The plasmasphere, or inner magnetosphere, is a region of the Earth's magnetosphere consisting of low energy (cool) plasma. It is located above the ionosphere. The outer boundary of the plasmasphere is known as the plasmapause, which is defined by an order of magnitude drop in plasma density. The plasmasphere was discovered in 1963 by Don Carpenter from the analysis of VLF whistler wave data. Traditionally, the plasmasphere has been regarded as a well behaved cold plasma with particle motion dominated entirely by the geomagnetic field and hence corotating with the Earth. In contrast, recent[when?] satellite observations have shown that density irregularities such as plumes or biteouts may form. It has also been shown that the plasmasphere does not always co-rotate with the Earth. The plasma of the magnetosphere has many different levels of temperature and concentration. The coldest magnetospheric plasma is most often found in the plasmasphere, a donut-shaped region surrounding the Earth. But plasma from the plasmasphere can be detected throughout the magnetosphere because it gets blown around by electric and magnetic field. Data gathered by the twin Van Allen Probes show that the plasmasphere also limits highly energetic ultrarelativistic electrons from cosmic and solar origin from reaching low earth orbits and the surface of the planet.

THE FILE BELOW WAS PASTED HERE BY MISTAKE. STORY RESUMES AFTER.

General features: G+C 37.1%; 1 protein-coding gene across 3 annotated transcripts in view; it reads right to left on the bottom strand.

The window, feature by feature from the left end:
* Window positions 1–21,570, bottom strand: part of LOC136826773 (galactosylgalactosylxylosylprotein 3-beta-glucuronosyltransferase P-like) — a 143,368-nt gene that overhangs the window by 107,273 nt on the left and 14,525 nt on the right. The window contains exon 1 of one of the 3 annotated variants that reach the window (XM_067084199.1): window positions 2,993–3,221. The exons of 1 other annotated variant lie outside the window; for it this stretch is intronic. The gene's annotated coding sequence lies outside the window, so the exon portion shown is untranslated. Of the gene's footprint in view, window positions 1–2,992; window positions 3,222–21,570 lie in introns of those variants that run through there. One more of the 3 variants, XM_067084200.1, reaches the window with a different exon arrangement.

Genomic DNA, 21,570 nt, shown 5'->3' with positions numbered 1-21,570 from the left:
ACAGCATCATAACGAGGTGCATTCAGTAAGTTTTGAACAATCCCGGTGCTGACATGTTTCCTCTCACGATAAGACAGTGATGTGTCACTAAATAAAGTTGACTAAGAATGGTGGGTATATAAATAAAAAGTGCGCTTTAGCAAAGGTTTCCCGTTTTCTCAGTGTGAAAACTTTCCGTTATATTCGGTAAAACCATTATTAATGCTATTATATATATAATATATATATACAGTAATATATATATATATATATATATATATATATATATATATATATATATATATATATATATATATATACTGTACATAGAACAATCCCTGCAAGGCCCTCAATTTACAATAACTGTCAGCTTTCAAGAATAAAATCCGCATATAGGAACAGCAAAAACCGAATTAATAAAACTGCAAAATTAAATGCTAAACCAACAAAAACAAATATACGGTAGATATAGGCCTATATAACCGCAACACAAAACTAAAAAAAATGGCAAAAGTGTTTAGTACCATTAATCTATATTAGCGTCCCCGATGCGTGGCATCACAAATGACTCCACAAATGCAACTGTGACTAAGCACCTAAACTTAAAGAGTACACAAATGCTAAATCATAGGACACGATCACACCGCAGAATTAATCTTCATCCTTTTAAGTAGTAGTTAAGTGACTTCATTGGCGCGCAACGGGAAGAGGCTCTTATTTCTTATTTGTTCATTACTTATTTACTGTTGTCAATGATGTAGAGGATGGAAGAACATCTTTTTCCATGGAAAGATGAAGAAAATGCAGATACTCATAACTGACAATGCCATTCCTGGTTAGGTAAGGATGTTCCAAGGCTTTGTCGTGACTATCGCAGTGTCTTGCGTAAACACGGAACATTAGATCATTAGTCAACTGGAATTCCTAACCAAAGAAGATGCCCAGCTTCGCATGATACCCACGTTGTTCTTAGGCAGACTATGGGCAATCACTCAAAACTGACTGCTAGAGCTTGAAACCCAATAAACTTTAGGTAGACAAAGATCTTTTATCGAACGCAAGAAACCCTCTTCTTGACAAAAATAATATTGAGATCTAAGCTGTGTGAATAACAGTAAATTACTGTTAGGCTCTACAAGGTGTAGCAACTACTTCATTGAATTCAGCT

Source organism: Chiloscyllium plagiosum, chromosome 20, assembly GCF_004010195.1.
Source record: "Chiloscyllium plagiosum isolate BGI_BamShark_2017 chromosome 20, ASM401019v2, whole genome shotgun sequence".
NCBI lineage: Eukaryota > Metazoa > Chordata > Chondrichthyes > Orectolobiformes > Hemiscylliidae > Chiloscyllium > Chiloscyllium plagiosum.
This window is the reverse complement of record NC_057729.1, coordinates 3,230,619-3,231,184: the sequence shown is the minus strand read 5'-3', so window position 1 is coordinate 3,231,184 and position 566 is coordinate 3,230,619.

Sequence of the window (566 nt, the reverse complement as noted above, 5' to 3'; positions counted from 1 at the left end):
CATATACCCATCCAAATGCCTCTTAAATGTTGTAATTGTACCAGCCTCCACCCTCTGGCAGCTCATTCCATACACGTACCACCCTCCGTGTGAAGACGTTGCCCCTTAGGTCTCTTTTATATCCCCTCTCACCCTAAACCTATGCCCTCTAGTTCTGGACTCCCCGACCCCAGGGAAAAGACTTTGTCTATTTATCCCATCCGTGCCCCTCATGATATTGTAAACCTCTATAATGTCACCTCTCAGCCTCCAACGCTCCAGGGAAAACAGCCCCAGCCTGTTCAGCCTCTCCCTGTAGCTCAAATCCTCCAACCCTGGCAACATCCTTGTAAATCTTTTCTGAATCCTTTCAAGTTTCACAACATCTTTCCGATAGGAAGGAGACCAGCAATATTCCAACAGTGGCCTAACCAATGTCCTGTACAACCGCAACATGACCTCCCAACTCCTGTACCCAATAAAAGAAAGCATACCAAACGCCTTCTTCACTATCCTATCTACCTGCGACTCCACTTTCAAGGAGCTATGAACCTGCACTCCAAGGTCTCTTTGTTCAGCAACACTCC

Visualization of the radiation belts with confined charged particles (blue & yellow) and plasmapause boundary (blue-green surface).
- Carpenter, D. L., Whistler evidence of a 'knee' in the magnetospheric ionization density profile, J. Geophys. Res., 68, 1675–1682, 1963.
- Nishida, A., Formation of plasmapause, or magnetospheric plasma knee, by combined action of magnetospheric convections and plasma escape from the tail, J. Geophys. Res., 71, 5669, 1966.
- Sandel, B. R., et al., Extreme ultraviolet imager observations of the structure and dynamics of the plasmasphere, Space Sci. Rev., 109, 25, 2003.